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The University of Southampton

Research project: Transition and turbulence in breaking gravity waves

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When a density stratified atmospheric wind crosses a mountain range, a sequence of lee-waves is often produced. One or more of these may steepen and then break. We have been studying the resulting turbulent patch, which can lead to serious aircraft damage, and the transition processes leading to it. Much of the work is in collaboration with a colleague at the Institute of Theoretical and Applied Mechanics, Royal Academy of Sciences, Novosibirsk, Russia.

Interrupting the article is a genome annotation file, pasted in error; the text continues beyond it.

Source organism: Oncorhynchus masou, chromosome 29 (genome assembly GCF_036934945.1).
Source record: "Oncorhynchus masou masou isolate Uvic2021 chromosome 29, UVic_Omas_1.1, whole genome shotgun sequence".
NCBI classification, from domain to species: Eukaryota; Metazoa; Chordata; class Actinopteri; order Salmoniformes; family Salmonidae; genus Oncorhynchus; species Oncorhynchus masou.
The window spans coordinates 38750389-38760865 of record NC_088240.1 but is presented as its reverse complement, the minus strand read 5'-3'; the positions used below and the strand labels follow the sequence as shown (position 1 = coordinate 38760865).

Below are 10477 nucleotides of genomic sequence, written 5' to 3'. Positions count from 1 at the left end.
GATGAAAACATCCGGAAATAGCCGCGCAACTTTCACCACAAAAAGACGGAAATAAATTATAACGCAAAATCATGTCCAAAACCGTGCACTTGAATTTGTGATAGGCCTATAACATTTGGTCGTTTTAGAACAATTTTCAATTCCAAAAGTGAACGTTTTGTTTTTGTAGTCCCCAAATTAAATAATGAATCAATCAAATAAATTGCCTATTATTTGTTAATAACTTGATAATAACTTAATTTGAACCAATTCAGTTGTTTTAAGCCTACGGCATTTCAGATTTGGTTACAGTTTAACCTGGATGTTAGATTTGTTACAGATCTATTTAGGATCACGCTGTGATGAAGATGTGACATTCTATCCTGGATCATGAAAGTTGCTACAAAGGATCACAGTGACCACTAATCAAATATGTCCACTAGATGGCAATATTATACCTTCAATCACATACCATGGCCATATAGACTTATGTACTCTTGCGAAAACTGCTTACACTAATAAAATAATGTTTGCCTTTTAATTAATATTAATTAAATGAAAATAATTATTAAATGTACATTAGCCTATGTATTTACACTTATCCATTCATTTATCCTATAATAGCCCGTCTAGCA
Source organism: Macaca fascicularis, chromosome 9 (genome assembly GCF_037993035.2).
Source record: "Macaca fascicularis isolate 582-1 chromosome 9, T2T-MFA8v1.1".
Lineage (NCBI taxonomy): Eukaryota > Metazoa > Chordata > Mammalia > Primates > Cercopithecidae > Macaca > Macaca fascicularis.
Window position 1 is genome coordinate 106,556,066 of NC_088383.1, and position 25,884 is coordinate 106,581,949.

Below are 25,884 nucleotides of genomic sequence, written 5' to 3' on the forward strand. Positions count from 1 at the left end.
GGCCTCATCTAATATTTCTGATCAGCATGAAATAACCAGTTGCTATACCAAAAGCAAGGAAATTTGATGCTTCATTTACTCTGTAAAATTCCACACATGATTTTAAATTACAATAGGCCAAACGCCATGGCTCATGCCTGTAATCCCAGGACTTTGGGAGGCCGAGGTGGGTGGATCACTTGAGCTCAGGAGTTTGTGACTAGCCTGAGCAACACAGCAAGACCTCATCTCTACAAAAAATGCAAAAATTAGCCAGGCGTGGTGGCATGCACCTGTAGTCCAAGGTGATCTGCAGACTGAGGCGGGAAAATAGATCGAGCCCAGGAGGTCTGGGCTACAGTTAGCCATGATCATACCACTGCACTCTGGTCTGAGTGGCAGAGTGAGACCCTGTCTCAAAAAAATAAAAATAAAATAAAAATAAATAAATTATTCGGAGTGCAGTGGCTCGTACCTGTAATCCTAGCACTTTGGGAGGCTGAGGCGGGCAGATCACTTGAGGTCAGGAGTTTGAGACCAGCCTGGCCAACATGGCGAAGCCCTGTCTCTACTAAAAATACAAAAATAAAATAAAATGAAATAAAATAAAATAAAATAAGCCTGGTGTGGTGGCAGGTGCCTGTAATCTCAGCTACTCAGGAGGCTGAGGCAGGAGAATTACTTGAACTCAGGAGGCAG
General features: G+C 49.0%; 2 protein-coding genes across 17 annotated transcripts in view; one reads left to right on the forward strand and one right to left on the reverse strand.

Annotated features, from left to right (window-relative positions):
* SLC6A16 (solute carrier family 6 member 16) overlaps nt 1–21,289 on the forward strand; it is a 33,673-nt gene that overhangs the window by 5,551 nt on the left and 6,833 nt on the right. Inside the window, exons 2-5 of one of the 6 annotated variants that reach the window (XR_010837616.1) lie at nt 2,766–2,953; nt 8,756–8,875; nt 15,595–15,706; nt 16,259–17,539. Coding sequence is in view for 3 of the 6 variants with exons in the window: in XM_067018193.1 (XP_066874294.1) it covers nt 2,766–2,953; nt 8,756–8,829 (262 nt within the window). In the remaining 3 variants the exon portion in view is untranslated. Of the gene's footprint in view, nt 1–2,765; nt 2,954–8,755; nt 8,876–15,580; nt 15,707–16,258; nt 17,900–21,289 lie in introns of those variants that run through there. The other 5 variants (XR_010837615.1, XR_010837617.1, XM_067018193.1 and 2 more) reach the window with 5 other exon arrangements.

The work follows a sequence of laboratory experiments conducted over a quarter of a century ago, on flows which are now amenable to computational methods. Our recent computations have required over 1.3 billion mesh points and the resources of the UK’s national HECToR supercomputer system.

Currently, attention is being concentrated on the transition processes prior to development of the fully turbulent patch.

Hovering over each caption with the cursor will display extended figure explanations.

Click on the images below to enlarge

Note the two turbulent patches aloft; flow from left to right.
Mountain lee waves
Feature of the transition. Looking downstream.
Rayleigh-Taylor mushrooms

Key Publications

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